Here are the airlines with the most cancellations and delays this summer
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Air travelers have been dealing with severe delays this summer, with U.S. airlines canceling flights by the thousands and delaying even more.
The causes of the disruptions are complex and multifaced. Reasons include a shortage of pilots and other workers throughout the entire airline ecosystem, air traffic control staffing challenges and the usual summer thunderstorms. These are combined with a surge in air travel demand not seen since before COVID-19 and the same supply chain issues that exist throughout the broader economy.
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To further complicate the challenges, U.S. carriers published ambitious schedules — perhaps too ambitious — for the summer; they were trying to capture as much of the renewed demand as possible, despite not having the resources to effectively operate those flights.
This has led airlines to cancel flights and frequencies, roll back schedules and combine frequencies on the same routes. So, airlines have drawn the ire of politicians, regulators, passengers — and even pilots. Some pilots have taken to picketing in public over schedules and pay as part of their negotiations for new labor contracts. (These pickets involve off-duty pilots and are not the same thing as a strike.)
Still, as data from FlightAware shows, not all airlines are dealing with the same level of disruption.
(Full stats below.)
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Although problems began in May, particularly over the Memorial Day weekend travel period, things became markedly worse in June, according to an analysis of FlightAware data by TPG. Still, the overall numbers for the mainline carriers don’t seem terrible from June 1-28, at first glance.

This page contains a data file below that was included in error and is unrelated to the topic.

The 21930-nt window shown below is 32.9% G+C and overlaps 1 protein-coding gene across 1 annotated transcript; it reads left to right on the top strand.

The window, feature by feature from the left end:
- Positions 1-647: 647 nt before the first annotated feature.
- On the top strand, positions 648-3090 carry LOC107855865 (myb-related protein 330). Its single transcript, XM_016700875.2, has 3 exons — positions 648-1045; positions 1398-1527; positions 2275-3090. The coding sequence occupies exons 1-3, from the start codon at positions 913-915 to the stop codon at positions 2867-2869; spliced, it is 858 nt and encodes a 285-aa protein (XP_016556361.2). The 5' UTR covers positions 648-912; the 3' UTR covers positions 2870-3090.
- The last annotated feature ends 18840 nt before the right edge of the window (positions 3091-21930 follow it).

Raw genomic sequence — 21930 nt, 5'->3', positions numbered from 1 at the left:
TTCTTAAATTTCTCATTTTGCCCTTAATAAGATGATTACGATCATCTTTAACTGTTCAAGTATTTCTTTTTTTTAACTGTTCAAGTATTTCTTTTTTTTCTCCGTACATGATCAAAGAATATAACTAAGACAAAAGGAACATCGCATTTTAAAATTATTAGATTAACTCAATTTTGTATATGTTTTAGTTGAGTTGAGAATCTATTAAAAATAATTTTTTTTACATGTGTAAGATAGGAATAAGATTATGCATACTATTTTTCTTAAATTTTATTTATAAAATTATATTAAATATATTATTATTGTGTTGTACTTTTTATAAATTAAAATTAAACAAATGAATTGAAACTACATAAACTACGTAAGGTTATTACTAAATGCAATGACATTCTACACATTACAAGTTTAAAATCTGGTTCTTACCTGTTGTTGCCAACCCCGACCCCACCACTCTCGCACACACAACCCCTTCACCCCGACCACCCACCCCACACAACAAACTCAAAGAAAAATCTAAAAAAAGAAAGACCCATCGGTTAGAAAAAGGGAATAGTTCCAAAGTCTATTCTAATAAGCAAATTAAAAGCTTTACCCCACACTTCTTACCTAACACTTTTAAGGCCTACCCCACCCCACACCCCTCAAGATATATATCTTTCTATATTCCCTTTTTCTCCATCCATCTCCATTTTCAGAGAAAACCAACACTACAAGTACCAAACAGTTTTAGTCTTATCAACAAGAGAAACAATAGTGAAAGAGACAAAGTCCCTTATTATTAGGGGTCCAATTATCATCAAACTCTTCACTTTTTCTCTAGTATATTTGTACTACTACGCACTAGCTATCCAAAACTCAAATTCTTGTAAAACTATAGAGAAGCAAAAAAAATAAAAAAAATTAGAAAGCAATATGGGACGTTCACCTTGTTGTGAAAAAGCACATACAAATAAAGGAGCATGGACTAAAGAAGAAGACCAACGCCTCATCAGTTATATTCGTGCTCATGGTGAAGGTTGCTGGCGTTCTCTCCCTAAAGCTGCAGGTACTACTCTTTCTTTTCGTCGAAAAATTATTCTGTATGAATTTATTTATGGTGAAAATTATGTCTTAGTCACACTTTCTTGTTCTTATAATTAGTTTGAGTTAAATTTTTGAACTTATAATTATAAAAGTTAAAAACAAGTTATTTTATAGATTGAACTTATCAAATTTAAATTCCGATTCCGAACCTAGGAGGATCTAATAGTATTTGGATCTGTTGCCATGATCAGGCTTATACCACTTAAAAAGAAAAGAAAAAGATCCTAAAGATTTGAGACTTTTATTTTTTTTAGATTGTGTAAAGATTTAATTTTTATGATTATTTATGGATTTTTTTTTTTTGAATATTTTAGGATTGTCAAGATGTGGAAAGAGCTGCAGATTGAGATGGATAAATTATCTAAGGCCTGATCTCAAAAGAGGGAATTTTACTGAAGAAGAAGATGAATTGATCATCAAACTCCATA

Delta Air Lines, which made headlines this week for a preemptive flight-change waiver ahead of expected “operational challenges” around July 4, canceled 2,731 flights, or 3.3% of its schedule. United Airlines performed slightly better, with just 3.1% of its scheduled canceled — 1,955 flights — while American Airlines canceled 4,488 flights, roughly 5.2% of its scheduled mainline flights.
Southwest Airlines, meanwhile, had the best completion rate of the major airlines, with just 1,163 cancellations, or 1.1% of its schedule. JetBlue canceled 710 flights, or 2.8% of its schedule while Alaska Airlines canceled just 143, or 0.7% of its schedule.
The numbers are certainly worse than in previous years. In the same period in 2019, for instance, United canceled 441 flights — 0.7% — while Delta canceled 276, or 0.3%. American, on the other hand, had a challenging June that year, with 3,573 flights canceled, or 3.9%.
Nevertheless, the figures still mean even the worst performer, American, has completed nearly 95% of flights. (Of course, that statistic does little comfort to passengers who are stranded at airports or left waiting on the phone for hours while the hold music loops.)
Where things get complicated — and worse, in terms of cancellations — is the regional airlines.
Regional carriers operate shorter and smaller flights on behalf of the mainline carriers, and two of them have fared markedly worse this month.
Republic Airways — which operates flights on behalf of American, Delta and United — canceled 2,443 flights, or 8.5% of its schedule, during the period from June 1 through June 28.
Endeavor, which is a wholly-owned subsidiary of Delta and flies exclusively on behalf of the Atlanta carrier, canceled 1,360 flights, or 7%.
Note, of course, that these numbers represent the total for the month. On specific days and dates, the disparity between airlines has been greater.